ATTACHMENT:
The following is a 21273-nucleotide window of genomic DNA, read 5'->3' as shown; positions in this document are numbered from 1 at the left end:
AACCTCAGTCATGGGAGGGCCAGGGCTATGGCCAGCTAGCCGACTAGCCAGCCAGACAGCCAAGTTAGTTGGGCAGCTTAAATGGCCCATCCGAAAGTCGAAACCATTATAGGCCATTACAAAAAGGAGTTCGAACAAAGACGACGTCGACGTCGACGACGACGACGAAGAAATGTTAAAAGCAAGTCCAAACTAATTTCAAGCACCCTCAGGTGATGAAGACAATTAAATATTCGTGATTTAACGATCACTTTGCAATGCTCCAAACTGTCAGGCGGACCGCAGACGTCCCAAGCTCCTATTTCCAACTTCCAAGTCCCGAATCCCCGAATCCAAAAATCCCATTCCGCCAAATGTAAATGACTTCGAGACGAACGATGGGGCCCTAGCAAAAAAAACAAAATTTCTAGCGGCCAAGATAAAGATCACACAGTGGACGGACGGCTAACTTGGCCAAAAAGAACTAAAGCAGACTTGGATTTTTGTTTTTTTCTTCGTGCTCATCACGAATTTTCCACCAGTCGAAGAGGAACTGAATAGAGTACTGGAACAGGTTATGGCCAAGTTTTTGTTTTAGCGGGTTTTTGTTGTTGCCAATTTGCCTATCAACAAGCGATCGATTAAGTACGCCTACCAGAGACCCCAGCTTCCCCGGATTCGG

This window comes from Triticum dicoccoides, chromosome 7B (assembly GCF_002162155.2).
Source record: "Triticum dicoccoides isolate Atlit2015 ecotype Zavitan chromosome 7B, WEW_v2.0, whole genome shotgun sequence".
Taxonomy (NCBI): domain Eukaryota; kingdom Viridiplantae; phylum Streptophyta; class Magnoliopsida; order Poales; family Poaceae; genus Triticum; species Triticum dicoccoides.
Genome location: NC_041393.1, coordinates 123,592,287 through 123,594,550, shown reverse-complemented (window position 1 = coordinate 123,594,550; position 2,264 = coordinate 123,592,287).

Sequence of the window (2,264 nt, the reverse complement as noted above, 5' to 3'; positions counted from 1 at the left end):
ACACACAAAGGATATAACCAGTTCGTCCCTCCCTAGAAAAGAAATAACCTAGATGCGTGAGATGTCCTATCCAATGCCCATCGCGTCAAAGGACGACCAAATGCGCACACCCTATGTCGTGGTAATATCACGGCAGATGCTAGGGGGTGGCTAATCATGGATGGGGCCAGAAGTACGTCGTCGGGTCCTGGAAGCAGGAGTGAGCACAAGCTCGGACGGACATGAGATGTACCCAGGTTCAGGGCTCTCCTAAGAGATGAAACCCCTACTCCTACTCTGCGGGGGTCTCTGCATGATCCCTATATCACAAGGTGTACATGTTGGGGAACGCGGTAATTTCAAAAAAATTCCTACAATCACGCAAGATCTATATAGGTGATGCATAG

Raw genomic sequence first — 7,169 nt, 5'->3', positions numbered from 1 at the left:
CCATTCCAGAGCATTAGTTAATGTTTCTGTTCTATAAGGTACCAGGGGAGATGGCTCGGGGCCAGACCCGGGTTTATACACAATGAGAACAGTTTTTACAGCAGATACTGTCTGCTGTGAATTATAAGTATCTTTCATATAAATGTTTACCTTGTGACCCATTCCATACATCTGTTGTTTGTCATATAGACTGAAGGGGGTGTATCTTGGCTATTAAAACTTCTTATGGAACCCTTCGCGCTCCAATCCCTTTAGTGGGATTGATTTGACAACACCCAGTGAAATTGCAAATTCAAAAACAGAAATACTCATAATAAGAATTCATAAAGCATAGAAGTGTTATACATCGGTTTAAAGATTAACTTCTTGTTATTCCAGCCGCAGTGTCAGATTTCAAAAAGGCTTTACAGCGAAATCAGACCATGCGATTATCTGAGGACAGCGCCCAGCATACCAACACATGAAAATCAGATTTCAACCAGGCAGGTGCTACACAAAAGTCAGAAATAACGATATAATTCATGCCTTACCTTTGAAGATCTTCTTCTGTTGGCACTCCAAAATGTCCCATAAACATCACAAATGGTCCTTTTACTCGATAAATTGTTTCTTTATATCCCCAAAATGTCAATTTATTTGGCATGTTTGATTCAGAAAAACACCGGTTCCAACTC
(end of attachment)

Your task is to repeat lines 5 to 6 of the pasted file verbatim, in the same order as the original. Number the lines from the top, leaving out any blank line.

Taxonomy (NCBI): domain Eukaryota; kingdom Viridiplantae; phylum Streptophyta; class Magnoliopsida; order Poales; family Poaceae; genus Triticum; species Triticum dicoccoides.
Genome location: NC_041393.1, coordinates 123,592,287 through 123,594,550, shown reverse-complemented (window position 1 = coordinate 123,594,550; position 2,264 = coordinate 123,592,287).